The device claiming to help those with dyslexia, autism and ADHD
The NOIT device claiming to help those with dyslexia, autism and ADHD (Image: The Spinoff/Kickstarter)

SocietyFebruary 25, 2021

Attaching a beeping device to Autistic people isn’t treatment. It’s torture

The device claiming to help those with dyslexia, autism and ADHD
The NOIT device claiming to help those with dyslexia, autism and ADHD (Image: The Spinoff/Kickstarter)

A crowdfunding campaign for a ‘tool’ that attaches to the back of the neck is abhorrent to people with lived neurodivergent experience, writes ADHD and Autistic advocate Rory McCarthy.

Just over a fortnight ago, I discovered a device on Kickstarter that was being marketed as a treatment for ADHD and Autistic children and adults. I noticed it because it was linked in a support group for parents of neurodivergent people. It’s been on my mind a lot since I saw it.

Called a Natural Orientation Inducing Tool, the device is attached with adhesive to the back of the neck, and emits a beep every eight seconds. The claim is that it is a “tool to help people to create and maintain focused attention”.

I spent a great deal of time looking into the science behind it, only to find that the device itself has no peer-reviewed science behind it at all. It breached, I concluded, at least three rules on Kickstarter’s Prohibited Items Policy, the main one being “any item claiming to diagnose, cure, treat, or prevent an illness or condition (whether via a device, app, book, nutritional supplement, or other means)”.

I wondered if my initial thoughts about it might be an overreaction, so I took to Twitter to share it with my largely neurodivergent following. The response was almost uniform – any neurodivergent adult who saw the device was horrified. It seemed to operate as a way of making Autistic/ADHD children comply with no clear research on how it works. It was also attached to the neck of a child between the shoulder blades making it near impossible to access. Most of us are so highly sensitive to sensory stimuli – so much so that clothing tags are unbearable, and most fabrics are too scratchy to wear.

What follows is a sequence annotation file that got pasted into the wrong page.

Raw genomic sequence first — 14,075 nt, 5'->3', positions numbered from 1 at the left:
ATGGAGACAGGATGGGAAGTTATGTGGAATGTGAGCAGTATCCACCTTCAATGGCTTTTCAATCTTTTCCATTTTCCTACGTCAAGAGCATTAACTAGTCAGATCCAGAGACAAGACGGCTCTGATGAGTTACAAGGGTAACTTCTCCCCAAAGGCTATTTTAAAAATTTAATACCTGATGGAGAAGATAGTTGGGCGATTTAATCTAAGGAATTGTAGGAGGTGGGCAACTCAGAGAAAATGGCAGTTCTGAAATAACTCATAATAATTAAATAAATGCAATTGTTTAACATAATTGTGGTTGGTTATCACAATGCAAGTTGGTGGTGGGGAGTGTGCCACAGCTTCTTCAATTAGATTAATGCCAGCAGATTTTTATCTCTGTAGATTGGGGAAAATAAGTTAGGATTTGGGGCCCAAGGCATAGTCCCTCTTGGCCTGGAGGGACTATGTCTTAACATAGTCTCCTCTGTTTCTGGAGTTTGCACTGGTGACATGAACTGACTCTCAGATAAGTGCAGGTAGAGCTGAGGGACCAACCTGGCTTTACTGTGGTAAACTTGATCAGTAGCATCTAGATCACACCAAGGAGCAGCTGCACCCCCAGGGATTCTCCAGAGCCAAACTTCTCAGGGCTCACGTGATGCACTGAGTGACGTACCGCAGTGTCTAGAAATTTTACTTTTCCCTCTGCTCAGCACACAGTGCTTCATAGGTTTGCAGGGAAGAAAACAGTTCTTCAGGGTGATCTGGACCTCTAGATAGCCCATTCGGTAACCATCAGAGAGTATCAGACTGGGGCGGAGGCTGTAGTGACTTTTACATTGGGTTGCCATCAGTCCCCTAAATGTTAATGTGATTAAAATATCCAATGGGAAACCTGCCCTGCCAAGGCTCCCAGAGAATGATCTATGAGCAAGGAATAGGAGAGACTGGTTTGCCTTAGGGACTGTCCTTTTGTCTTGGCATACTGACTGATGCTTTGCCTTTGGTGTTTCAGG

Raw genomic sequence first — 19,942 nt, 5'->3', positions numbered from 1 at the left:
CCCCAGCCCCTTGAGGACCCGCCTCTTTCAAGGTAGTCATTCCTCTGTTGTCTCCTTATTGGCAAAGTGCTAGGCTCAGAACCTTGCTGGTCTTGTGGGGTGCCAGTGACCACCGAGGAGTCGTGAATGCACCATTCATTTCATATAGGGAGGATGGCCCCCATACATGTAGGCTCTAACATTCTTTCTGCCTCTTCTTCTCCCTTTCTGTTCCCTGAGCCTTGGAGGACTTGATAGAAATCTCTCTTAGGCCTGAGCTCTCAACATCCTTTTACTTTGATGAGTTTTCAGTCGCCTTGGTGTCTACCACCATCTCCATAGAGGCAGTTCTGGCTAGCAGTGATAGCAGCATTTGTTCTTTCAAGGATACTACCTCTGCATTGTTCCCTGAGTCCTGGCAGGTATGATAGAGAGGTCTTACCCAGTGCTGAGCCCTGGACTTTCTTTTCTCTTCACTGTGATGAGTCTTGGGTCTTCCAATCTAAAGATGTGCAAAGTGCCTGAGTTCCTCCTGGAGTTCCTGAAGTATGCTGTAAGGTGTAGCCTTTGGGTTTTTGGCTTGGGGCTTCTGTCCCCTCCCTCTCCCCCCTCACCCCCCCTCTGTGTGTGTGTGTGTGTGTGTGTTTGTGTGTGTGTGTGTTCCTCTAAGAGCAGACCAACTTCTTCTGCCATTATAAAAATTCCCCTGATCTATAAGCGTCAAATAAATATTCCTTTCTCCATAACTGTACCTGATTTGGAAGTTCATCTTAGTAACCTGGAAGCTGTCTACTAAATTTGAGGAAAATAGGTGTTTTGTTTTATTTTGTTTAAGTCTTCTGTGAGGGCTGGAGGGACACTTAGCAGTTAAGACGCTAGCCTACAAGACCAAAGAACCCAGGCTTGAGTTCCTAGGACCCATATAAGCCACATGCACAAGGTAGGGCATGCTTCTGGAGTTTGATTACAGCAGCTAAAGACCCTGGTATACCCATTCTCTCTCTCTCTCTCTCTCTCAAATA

This seemed like torture to most of us, and when I looked into the device further I found that it was recommended to be used primarily on non-speaking Autistic children as part of a completely unscientific approach for “treating” Autism. They speak of its magnificence, claiming that children are able to talk very soon afterwards and they have the testimonials to prove it. They have no independent research to show this claimed efficacy.

We all started reporting the device to Kickstarter based on the intended use. We were all told that this wasn’t a breach of the Prohibited Items Policy despite it being a clear violation. Then we had a vague email back saying they were taking action but they couldn’t tell us what that would be. Currently, the Kickstarter is still up and taking money, and it closes within 24 hours as I write this. I started a petition which has garnered over 12,000 signatures trying to get Kickstarter to stop selling it. You can read the comments on the post to see how Neurodivergent adults feel about this.

As of February 25, the Kickstarter has raised more than $150,000 with less than a day to go